Then there is the Path of Means, often refered to as mantra mahamudra, or the approach to mahamudra through the six yogas and or inner and secret yidam practice. In these approaches there is often a more instantaneous type of resting in the view, something that I feel offers a similar feeling of sudden realization that dzogchen often refers to. I guess you could say the Kagyupa have bridged both sudden and gradual; Gampopa introduced the first Lam rim literature into the Kagyu lineage and from that point in time it appears that Sutra and Mantra mahamudra was presented as separate approaches to realizing the mind’s essential nature. Peter Alan Roberts in his recent book entitled Mahamudra and Related Instructions, describes just how distinct Gampopa’s work was in codifying the Kagyupa approach to mahamudra, and how often the delineation between gradual and instantaneous approaches, especially in the associated forms of sutra and mantra approaches was made along the lines of monastic and lay. As the first person to translate much of the core essence of the early kagyu lineage into a monastic tradition, a split had to be made between some of the tantric practices that challenged the conduct maintained by the monastics and his lay followers.
I suppose what I am trying to stress is that I’m not so sure that looking for the difference between the View as described within the context of dzogchen and that of mahamudra is as helpful as modulating between both Views within our practice. The View helps keep meditation fresh- it is necessary to be familiar with the View (how the mind arises). Meditation, the process of developing familiarity with the View (putting it into practice and actualizing it) prevents the View from becoming a concept that appears more real and rigid than perhaps it ought to be. There is a binary relationship that we need to maintain, a relationship that shifts and eventually blends into a naturalness in which there is no longer any applied effort- we just are. Some of us have been lucky enough to meet people who manifest being in this way- they are indeed buddhas.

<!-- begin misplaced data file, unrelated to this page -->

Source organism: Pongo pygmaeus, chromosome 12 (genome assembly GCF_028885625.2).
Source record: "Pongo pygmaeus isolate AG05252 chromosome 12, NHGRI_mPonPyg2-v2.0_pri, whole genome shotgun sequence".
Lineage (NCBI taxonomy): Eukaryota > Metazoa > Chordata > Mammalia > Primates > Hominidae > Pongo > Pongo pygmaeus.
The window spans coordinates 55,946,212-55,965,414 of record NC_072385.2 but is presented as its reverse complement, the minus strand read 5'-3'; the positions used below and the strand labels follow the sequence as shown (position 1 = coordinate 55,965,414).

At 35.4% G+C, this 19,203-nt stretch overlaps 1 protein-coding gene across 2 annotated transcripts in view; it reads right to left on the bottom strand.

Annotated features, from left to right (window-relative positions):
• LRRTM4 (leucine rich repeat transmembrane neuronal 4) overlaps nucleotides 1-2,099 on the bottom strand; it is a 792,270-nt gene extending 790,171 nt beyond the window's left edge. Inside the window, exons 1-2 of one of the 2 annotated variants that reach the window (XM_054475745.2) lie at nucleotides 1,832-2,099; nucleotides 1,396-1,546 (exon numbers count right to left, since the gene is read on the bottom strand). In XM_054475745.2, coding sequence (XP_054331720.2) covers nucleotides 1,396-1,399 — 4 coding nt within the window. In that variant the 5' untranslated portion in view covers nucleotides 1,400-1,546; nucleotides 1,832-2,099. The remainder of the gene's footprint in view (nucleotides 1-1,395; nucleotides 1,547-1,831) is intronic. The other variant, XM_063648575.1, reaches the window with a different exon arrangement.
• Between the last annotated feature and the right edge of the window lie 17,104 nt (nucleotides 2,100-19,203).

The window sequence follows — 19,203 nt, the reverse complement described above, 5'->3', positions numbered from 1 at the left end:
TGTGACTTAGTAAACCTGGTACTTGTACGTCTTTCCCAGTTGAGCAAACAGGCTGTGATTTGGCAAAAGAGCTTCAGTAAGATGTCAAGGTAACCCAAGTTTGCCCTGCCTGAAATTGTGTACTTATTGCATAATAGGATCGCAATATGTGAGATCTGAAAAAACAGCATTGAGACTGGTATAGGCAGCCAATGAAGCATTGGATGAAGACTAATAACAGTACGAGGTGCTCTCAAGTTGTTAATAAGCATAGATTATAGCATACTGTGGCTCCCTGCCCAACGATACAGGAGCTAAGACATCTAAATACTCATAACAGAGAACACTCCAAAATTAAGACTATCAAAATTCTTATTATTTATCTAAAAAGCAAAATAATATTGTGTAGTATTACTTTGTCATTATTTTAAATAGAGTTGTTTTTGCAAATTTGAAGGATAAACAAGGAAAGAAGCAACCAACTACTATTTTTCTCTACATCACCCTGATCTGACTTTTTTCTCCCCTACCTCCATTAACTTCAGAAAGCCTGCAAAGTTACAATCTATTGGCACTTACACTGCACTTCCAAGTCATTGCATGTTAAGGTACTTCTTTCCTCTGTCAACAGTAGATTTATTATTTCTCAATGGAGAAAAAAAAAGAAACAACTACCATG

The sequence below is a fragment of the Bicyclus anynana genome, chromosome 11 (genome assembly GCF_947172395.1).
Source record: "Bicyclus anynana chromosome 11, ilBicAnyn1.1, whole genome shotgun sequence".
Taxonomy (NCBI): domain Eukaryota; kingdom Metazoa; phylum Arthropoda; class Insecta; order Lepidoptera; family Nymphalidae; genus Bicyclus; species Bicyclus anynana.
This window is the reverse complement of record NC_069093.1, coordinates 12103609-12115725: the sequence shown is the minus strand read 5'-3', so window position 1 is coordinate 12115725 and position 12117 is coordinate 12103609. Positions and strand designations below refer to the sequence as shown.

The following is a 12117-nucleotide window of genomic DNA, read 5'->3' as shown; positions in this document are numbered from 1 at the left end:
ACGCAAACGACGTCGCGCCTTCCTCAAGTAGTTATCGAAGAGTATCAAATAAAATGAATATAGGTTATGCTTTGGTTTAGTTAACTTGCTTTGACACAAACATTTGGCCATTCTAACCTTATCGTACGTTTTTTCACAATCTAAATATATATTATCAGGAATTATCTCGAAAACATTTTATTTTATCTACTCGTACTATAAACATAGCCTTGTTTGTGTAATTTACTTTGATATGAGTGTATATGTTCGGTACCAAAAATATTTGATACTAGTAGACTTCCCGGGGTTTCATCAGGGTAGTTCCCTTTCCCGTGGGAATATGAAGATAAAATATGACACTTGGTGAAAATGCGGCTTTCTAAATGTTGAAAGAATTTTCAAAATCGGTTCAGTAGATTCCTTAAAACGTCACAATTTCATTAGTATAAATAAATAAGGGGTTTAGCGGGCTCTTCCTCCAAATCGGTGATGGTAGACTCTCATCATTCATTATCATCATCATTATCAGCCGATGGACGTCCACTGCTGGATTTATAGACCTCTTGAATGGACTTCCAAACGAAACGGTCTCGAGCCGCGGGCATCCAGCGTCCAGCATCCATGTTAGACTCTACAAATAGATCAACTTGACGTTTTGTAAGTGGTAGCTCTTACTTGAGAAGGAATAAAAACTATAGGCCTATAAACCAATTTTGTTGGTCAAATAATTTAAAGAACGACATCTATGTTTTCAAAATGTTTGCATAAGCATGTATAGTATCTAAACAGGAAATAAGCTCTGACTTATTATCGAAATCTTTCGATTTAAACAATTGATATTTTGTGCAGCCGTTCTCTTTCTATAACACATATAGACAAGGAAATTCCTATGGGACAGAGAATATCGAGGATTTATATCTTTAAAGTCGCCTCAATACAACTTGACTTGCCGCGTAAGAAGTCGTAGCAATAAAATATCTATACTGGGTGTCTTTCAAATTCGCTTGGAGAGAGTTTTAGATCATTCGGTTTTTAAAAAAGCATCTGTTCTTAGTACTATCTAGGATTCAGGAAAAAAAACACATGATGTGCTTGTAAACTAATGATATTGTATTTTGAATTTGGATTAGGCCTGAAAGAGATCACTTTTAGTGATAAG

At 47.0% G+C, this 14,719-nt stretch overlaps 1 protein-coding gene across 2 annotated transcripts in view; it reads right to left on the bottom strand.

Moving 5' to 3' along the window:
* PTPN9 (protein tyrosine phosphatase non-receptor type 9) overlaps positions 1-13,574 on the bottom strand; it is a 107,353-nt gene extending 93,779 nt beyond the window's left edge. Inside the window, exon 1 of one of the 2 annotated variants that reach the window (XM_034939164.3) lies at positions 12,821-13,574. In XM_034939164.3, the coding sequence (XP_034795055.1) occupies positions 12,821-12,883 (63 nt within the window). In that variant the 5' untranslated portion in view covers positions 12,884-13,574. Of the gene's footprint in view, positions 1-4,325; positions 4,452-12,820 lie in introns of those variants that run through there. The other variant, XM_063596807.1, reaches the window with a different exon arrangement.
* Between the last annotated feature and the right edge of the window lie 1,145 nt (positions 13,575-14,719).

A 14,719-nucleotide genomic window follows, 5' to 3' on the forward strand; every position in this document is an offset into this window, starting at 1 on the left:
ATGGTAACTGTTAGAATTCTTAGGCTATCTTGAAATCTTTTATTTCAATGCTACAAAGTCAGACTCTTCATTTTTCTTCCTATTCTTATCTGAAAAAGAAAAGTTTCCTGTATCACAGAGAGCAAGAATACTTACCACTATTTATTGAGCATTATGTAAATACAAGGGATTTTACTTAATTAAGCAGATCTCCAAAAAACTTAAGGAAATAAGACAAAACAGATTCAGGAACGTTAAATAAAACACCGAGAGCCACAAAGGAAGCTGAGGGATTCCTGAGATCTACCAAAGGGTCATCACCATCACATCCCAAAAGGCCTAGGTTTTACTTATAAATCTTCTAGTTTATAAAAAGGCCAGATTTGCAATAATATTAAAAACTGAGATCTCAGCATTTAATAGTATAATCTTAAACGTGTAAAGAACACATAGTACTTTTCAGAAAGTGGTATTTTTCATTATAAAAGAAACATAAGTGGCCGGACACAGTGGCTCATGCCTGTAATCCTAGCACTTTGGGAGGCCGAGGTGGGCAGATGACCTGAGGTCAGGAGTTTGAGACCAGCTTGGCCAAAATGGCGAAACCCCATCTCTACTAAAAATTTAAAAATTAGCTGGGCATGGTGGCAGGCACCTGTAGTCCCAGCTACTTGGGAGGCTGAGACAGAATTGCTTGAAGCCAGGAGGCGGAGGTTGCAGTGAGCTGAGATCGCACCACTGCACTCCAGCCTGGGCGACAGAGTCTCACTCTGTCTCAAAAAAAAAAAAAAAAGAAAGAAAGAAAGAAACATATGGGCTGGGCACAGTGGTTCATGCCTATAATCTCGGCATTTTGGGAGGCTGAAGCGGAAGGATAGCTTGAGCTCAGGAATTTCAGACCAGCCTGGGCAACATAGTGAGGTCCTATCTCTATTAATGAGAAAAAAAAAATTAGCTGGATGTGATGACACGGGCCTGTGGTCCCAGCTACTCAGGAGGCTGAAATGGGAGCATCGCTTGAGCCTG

The false dichotomy lies within the fact that there is no real difference between meditation from within the view and the view from within the meditation. The View is mind-essence, the mind as it arises, as it appears, and how we relate to appearance. Meditation is resting within that experience of mind. Even the practice of shinay carries all of the aspects of mind. What is the stillness? What is it that we are we focus upon in a single pointed way? Where is the stillness? True, asking these questions is similar to lhaktong, and indeed may be, but that knowing, that awareness, is always there while we do shinay- it is not necessarily something that we add to the mix. As far as literary exegesis is concerned there is a lineal distinction between the approach to mind as we find in mahamudra, dzogchen, lamdre, and other forms of practice, however when we look at the works of great realized siddhas we find descriptions that offer resounding clarity. For example, Rangjung Dorje says:
Free from being mind-made, this is mahamudra;
free of all extremes, it is mahamadhyamaka;
this contains all, and so is “mahasamadhi” too.
Through knowing one, may I gain firm realization of the meaning of all.
Great bliss with no attachment is continuous.
Luminosity without grasping at characteristics is unobscured.
Nonconceptuality that goes beyond intellect is spontaneous.
May unsought experiences occur without interruption.
Preferential grasping at experiences is liberated on the spot.
The confusion of negative thoughts is purified in the natural expanse.
Natural cognizance adopts and discards nothing, has nothing added or removed.
May I realize what is beyond limiting constructs, the truth of dharmata.
And Tsele Natsok Rangdrol follows:
The Middle Way, the unity of the two truths beyond limitations,
Mahamudra, the basic wakefulness of the uncontrived natural state,
And the Great Perfection, the original Samantabhadra of primordial purity-
Are all in agreement on a single identical meaning.
This mind that is present in all beings
Is in essence an original emptiness, not made out of anything whatsoever.
By nature it is unimpeded experience, aware and cognizant.
Their unity, unfathomable by the intellect,
Defies such attributes as being present or absent, existent or nonexistent, permanent or nothingness.
Spontaneously present since the beginning, yet not created by anyone,
This self-existing and self-manifest natural awareness, your basic state,
Has a variety of names:
In the Prajnaparamita vehicle it is called innate truth.
The vehicle of Mantra calls it natural luminosity.
While a sentient being it is named sugatagarbha.
During the path it is given names which describe the view, meditation, and so forth.
At the point of fruition it is named dharmakaya of buddhahood.
All these different names and classifications
Are nothing other than this present ordinary mind.
With these words as a guide, we find our way, succeeding and failing to realize the nature of mind- working to familiarize ourselves through practice with mind and with phenomena. As we settle into natural awareness, an effortlessness in being, I wonder where all the words go. Perhaps they too, dissolve into the soft edges of graceful wakeful knowingness.